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Are Arteries of ME Patients Stiffer Than Normal? uni_dundee

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A Report From ME Research UK

Over the past 3 years, the team at the Vascular Diseases Research Unit, University of Dundee has uncovered a range of potentially important findings in people with ME. These include increased levels of oxidative stress (which might be responsible for some of the symptoms, such as pain, seen after exercise in patients) and abnormalities in a type of white blood cell (called neutrophil) - specifically a larger proportion of dying (apoptotic) cells than in healthy people, which might be a consequence of a past or present infection. The most recent finding (to be reported by Dr Faisel Khan in a scientific paper shortly) is that the arteries of adults with the illness seem to be stiffer than in healthy age-matched people.

Increased Inflammation

Dr Khan and his team had read a previous scientific report from 2005 which had found increased arterial stiffness and lower blood pressure in a group of 32 adolescents with ME, which could not be explained by changes in arterial wall characteristics or lifestyle changes. So, they decided to look at adult patients in the NE of Scotland to see if they showed the same problem. In total, forty-one patients on the ME/CFS database and 35 healthy volunteers were examined. Arterial stiffness was measured by the SphygmoCor pulse waveform analysis system, and peripheral pressure waveforms were recorded at the radial artery of the arm by tonometry. At least 15 high quality pressure waveform recordings were obtained from which the central aortic pressure waveform was calculated.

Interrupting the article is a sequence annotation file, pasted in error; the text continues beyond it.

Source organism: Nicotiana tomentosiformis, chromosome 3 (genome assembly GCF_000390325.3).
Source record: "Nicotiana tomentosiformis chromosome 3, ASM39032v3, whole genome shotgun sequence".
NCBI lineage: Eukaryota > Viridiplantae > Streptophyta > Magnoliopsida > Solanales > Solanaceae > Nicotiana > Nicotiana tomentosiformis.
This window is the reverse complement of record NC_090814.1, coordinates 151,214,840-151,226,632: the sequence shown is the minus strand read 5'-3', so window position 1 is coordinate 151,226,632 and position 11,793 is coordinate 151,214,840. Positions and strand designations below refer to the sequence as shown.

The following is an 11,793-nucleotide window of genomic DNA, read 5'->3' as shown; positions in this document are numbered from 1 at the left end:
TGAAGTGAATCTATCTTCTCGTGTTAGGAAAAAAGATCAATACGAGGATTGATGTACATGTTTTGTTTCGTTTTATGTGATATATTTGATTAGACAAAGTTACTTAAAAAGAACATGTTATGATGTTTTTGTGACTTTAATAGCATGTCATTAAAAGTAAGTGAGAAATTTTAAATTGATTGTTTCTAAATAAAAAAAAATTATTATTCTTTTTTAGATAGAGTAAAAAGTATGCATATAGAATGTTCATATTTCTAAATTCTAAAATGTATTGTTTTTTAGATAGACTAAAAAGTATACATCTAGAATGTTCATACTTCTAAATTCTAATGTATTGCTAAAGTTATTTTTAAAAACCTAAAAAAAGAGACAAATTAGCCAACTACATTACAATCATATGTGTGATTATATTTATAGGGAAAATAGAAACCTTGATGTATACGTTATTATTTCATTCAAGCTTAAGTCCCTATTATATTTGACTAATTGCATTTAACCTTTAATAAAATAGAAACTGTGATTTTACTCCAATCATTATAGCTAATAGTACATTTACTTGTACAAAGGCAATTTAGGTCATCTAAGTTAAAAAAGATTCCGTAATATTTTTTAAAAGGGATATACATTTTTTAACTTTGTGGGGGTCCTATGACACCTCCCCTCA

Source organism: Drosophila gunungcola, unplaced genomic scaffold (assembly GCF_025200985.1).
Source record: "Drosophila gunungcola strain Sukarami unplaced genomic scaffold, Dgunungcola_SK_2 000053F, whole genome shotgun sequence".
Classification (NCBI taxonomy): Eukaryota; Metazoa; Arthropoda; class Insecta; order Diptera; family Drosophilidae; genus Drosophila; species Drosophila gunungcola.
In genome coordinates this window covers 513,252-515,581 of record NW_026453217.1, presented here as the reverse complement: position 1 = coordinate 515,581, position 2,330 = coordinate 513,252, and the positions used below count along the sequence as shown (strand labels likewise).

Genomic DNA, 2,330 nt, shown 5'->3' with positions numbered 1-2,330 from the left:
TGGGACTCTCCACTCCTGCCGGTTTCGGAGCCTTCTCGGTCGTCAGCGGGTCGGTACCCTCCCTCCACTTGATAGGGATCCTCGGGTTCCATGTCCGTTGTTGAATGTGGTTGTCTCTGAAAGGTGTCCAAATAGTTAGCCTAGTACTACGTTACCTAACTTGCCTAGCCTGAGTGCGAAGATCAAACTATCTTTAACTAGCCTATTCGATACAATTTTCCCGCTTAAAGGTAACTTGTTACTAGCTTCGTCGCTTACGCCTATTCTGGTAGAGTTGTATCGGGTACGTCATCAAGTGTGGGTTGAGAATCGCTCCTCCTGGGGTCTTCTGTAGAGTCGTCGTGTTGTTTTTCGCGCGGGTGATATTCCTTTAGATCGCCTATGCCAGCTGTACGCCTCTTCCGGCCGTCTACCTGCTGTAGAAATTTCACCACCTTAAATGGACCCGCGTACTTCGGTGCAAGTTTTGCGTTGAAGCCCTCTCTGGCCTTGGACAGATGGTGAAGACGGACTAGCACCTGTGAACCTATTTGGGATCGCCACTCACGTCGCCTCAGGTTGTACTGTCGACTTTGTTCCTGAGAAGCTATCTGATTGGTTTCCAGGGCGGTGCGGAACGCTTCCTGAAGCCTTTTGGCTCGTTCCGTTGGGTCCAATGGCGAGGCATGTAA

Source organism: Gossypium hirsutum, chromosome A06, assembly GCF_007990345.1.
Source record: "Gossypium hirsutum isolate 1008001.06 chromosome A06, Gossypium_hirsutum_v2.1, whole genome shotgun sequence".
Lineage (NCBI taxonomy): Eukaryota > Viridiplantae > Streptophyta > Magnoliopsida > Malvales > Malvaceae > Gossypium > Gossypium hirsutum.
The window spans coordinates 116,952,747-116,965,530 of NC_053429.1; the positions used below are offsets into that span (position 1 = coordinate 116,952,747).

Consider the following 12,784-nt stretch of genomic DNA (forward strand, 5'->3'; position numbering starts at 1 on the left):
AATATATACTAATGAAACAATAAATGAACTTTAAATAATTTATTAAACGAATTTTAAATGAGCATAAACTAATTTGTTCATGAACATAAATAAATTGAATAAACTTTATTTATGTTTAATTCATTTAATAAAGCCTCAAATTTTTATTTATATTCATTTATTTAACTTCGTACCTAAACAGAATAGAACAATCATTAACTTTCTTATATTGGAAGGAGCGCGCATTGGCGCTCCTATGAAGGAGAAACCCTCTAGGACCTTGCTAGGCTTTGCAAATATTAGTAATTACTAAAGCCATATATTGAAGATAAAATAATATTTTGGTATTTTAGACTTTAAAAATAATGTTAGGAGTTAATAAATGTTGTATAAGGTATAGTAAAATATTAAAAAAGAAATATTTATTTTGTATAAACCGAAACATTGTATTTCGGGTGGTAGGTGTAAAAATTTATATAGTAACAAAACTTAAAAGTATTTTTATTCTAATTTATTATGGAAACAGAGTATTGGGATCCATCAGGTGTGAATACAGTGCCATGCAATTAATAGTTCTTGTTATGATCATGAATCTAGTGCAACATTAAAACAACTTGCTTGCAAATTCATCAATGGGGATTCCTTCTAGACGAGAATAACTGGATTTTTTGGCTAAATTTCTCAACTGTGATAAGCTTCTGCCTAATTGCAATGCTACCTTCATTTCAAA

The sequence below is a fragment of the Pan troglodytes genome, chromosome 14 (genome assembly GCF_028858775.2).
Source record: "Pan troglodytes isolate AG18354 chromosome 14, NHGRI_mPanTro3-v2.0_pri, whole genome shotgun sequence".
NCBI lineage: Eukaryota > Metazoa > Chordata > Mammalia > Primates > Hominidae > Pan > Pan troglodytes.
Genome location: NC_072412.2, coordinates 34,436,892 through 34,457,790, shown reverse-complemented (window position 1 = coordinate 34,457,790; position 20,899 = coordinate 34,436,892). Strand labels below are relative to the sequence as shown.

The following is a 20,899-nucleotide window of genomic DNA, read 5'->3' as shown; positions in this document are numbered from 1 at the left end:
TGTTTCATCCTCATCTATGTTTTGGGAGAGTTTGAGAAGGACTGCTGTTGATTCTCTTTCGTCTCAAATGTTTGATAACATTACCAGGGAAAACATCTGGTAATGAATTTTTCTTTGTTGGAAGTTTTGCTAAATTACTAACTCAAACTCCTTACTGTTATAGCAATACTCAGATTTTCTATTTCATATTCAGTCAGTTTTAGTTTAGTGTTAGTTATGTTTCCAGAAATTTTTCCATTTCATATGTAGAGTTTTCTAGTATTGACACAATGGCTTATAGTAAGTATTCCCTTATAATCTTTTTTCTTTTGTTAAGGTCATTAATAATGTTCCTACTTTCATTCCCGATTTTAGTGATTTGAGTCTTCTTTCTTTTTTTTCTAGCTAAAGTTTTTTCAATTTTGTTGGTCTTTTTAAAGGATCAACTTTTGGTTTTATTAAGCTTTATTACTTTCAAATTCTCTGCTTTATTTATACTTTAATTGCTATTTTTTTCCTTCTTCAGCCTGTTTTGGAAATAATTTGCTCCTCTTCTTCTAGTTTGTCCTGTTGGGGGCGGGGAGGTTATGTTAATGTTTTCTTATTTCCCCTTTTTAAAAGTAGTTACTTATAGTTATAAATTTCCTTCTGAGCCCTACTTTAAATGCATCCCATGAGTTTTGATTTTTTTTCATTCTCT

The patients had significantly increased levels of C-reactive protein (a marker of inflammation) and the pulse wave analysis revealed a significantly greater degree of arterial stiffness in the patients than the controls after all other variables were taken into account. Furthermore, C-reactive protein was the strongest predictor of arterial stiffness, indicating a relationship between inflammation and stiffness, and suggesting (but not proving) that patients might be at an increased risk of a future cardiovascular event.

Biological Abnormalities Can Be Found

As Dr Vance Spence of ME Research UK said, “Though the researchers have shown an association between increased arterial stiffness and low grade inflammation, what this really means in practice is still unknown, and stiffness is still far from being a diagnostic marker for ME. What is clear, however, is that if scientific effort and funding are directed towards a problem, researchers can uncover, within a proportion of patients, biological anomalies that might well help to explain many of the clinical features of ME”.

 

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